* Rail and port workers to strike over pay
* Protest watched closely as World Cup approaches
By Agnieszka Flak
JOHANNESBURG, May 10 (Reuters) - Thousands of South African logistics workers are set to go on strike on Monday, threatening to cripple rail, pipeline and port operations in Africa’s biggest economy.
The strike at logistics monopoly Transnet would be the latest in a series of public protests ahead of next month’s soccer World Cup, expected to draw hundreds of thousands of foreign visitors to South Africa.
Transnet [TRAN.UL] has been locked in a pay dispute with its workers, and the South African Transport and Allied Workers Union (Satawu) said its 18,000 members would go on strike after rejecting a proposed pay rise.
The strike could paralyse coal and iron ore exports, distribution of fuel, and interrupt shipping at ports.
The unions want a 15 percent pay increase. The company had originally offered an eight percent rise but then increased the offer to 11 percent on Friday.
The union says Transnet had removed the crucial ‘no-lay offs’ clause, leaving workers vulnerable to job cuts, and failed to improve other conditions.
“The 11 percent is misleading. It gives the impression that the offer has been upped. But what it takes away is the increase in benefits for medical aid and housing subsidies,” said Jane Barrett, Satawu’s policy research officer.
Unions were divided over the Friday offer. Unlike Satawu, the United Transport and Allied Trade Union (Utatu) urged its affiliates to accept the offer and report for duty on Monday.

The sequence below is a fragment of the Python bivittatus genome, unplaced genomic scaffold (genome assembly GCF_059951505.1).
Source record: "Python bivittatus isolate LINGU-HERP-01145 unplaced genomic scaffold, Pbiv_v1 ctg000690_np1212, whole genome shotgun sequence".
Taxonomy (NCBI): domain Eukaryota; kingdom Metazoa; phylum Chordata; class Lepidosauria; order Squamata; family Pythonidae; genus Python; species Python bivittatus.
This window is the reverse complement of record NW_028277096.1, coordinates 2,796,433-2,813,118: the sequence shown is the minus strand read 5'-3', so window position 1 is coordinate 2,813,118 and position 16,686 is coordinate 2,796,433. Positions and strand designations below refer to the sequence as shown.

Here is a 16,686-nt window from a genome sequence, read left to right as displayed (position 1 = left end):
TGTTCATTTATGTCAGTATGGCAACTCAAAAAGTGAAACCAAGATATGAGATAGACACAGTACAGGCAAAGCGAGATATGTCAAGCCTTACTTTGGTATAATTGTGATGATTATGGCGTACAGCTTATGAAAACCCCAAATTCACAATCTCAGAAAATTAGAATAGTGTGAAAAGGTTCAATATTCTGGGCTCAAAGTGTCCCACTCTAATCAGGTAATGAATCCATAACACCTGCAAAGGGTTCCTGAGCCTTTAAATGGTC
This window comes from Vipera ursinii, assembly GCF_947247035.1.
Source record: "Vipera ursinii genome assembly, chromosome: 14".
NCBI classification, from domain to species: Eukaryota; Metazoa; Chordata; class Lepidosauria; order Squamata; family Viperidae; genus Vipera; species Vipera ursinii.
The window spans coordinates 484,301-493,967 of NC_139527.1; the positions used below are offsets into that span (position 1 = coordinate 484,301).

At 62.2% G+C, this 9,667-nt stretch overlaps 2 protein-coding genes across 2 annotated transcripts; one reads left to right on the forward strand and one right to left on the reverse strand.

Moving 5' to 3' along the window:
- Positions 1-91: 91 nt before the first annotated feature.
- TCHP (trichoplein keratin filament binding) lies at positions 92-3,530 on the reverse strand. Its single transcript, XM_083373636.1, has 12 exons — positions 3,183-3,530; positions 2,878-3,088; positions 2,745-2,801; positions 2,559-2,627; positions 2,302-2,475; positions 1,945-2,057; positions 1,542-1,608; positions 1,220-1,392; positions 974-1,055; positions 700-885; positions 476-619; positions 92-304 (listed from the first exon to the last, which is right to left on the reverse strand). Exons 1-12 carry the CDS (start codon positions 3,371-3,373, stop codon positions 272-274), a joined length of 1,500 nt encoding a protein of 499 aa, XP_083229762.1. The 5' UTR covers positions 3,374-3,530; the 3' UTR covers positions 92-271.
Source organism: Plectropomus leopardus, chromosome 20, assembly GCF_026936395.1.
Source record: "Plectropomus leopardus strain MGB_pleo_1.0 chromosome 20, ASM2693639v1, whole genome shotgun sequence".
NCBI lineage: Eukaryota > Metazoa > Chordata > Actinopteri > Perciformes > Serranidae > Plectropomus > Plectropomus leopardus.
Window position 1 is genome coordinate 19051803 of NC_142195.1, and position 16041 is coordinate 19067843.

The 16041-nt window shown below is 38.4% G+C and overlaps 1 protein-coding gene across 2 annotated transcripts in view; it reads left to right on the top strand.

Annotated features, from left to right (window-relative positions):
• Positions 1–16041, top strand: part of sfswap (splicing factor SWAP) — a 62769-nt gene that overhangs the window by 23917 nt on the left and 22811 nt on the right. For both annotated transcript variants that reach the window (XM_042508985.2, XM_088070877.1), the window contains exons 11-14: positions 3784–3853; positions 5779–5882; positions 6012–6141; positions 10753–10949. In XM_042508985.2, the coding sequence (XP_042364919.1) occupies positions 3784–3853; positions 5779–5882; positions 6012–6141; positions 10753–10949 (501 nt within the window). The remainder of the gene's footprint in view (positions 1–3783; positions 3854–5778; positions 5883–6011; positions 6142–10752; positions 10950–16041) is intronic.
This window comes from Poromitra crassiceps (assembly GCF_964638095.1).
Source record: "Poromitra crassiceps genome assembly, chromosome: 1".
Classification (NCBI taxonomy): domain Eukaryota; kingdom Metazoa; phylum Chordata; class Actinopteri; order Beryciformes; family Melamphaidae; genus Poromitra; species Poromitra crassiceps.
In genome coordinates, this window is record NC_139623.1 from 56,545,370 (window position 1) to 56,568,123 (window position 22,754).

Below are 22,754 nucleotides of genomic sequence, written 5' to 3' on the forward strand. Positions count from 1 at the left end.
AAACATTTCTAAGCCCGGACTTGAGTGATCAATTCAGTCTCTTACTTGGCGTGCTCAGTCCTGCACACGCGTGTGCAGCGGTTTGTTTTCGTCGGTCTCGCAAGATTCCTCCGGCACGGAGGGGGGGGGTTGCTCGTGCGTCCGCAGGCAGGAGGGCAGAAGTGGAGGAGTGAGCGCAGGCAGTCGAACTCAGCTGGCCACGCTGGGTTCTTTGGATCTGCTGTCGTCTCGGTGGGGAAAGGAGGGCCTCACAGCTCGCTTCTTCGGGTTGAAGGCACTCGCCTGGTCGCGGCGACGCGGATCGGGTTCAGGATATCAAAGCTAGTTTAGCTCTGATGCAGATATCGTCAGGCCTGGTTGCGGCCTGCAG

“Our worry is that if we don’t accept this offer, the next one could be less than 11 percent,” said Chris de Vos, Utatu’s Secretary General.
If Utatu’s members reject the offer, the union could join the strike by Wednesday, he said. The two unions represent some 85 percent of Transnet’s workforce of around 50,000 people.
Both unions received a go-ahead from authorities to hold the strike from Monday after wage talks had failed. [IDnWEA9175]
Power utility Eskom said the strike would have no impact on transport of coal used to power its plants, as only small amounts of coal were transported by rail, with the rest supplied by conveyor belts directly from mines. [ID:nLDE6461KZ]
The unions and Transnet have agreed that commuter transport would not be affected. Other operations could impact numerous industries as they rely on the logistics group for transport, especially if the labour action goes beyond May.
Coal traders have said the strike would have a limited impact on the industry in May, given that Transnet was planning to put some operations under maintenance that month anyway and given large enough stocks at the export terminal.[ID:nLDE63S1GF]